Enabling a Tory government and bringing down a British Labour government may seem like the same thing. That’s because they are. They just happen at different times. The threat to enable a Tory government would be wielded during initial efforts to reach an arrangement. The threat to bring it down would hang over a British Labour government for as long as it lasted. However, Nicola Sturgeon has decisively ruled out the SNP ever allowing the Tories back into power should they be ousted. So that threat is not available. Whether or not one approves, it is an option binned.

What we are left with is the SNP making demands backed up with the threat that, unless these demands are met, they might bring down the British Labour government at some point in the future. One would hope that this point remained undefined. To commit to taking action at a particular time or under specified conditions would severely limit room for movement.

How serious, from British Labour’s perspective, is this threat? Not very. In fact, it’s barely a threat at all. Nothing that isn’t happening right now, or is immediately imminent, can be considered a threat. Especially when pretty much the entire political environment is consists of threats of one kind or another. Once they were in power, it would be very easy for British Labour to call the SNP’s bluff. Bringing down a British Labour government, with the corollary of letting the Tories back in, would seem to be a draught of political hemlock for the SNP.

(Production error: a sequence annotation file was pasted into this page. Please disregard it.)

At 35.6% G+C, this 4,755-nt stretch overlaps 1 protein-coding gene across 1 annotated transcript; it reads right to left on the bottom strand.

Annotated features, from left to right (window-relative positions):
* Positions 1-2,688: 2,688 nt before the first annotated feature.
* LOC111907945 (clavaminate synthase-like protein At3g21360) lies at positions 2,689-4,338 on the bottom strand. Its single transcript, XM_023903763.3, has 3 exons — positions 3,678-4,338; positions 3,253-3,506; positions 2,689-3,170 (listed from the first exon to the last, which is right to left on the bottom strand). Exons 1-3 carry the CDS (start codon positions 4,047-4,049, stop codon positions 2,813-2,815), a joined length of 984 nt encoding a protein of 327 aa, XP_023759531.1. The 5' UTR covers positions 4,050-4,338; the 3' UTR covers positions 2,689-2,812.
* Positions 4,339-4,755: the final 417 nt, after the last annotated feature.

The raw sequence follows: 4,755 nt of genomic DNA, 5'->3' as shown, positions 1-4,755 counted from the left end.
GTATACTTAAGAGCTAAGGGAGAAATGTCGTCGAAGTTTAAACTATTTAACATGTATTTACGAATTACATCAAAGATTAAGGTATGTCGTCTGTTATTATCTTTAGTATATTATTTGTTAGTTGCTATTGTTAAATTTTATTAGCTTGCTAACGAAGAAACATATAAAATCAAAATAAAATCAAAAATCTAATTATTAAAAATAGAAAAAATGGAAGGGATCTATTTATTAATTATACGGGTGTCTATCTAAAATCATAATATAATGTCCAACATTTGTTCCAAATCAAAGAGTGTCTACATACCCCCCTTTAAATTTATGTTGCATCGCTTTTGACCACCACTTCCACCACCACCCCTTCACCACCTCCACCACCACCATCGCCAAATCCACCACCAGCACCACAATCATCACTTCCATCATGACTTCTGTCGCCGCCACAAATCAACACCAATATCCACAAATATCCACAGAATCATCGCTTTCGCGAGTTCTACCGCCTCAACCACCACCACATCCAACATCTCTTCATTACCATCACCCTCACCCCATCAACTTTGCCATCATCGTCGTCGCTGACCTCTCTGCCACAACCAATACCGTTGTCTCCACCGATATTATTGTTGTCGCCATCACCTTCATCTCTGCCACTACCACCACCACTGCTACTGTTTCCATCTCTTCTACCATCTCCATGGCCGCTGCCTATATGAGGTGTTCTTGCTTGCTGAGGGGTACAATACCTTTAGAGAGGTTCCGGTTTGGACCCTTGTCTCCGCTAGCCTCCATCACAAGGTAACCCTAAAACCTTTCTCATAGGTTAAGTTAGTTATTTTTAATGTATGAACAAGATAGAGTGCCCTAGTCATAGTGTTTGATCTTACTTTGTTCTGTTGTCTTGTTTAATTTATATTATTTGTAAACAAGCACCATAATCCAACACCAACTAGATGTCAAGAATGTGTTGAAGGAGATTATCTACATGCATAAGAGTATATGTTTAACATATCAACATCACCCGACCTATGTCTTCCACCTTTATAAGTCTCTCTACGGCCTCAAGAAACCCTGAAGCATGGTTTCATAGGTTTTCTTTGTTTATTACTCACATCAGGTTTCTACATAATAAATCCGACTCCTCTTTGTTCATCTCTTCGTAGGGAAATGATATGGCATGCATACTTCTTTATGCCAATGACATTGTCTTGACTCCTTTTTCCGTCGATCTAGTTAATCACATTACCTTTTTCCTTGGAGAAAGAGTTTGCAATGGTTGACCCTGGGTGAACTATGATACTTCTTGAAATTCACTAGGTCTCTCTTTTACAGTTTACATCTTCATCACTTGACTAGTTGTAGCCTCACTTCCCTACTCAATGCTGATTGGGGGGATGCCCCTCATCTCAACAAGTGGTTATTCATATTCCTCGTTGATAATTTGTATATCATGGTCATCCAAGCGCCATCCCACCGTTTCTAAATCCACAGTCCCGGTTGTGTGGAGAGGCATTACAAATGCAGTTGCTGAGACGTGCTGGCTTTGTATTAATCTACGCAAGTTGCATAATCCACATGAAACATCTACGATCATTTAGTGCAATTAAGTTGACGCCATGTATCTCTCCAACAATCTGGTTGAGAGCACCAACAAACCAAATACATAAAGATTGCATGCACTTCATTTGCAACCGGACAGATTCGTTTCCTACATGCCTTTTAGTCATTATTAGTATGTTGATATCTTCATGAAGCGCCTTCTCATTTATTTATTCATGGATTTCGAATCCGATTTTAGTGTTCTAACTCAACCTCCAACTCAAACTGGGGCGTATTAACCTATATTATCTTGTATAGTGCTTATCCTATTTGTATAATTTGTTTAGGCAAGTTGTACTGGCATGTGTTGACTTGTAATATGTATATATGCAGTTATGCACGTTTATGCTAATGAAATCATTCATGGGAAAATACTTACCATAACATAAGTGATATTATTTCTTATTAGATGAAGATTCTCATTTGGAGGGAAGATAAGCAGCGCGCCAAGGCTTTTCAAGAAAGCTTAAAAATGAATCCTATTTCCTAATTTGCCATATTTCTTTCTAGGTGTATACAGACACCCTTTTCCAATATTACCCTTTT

Would they do it? More to the point, can Nicola Sturgeon make Jeremy Corbyn believe that the SNP would be so bold as to effectively usher the Tories back into government. It is feasible. There is a line that Sturgeon could take which might see the SNP through the ‘scandal’ of ‘sabotaging’ a ‘progressive’ British Labour administration. It could be maintained that it is actually British Labour’s fault. They could be portrayed as the ones who have behaved in such a way as to make it impossible for the SNP to continue propping them up.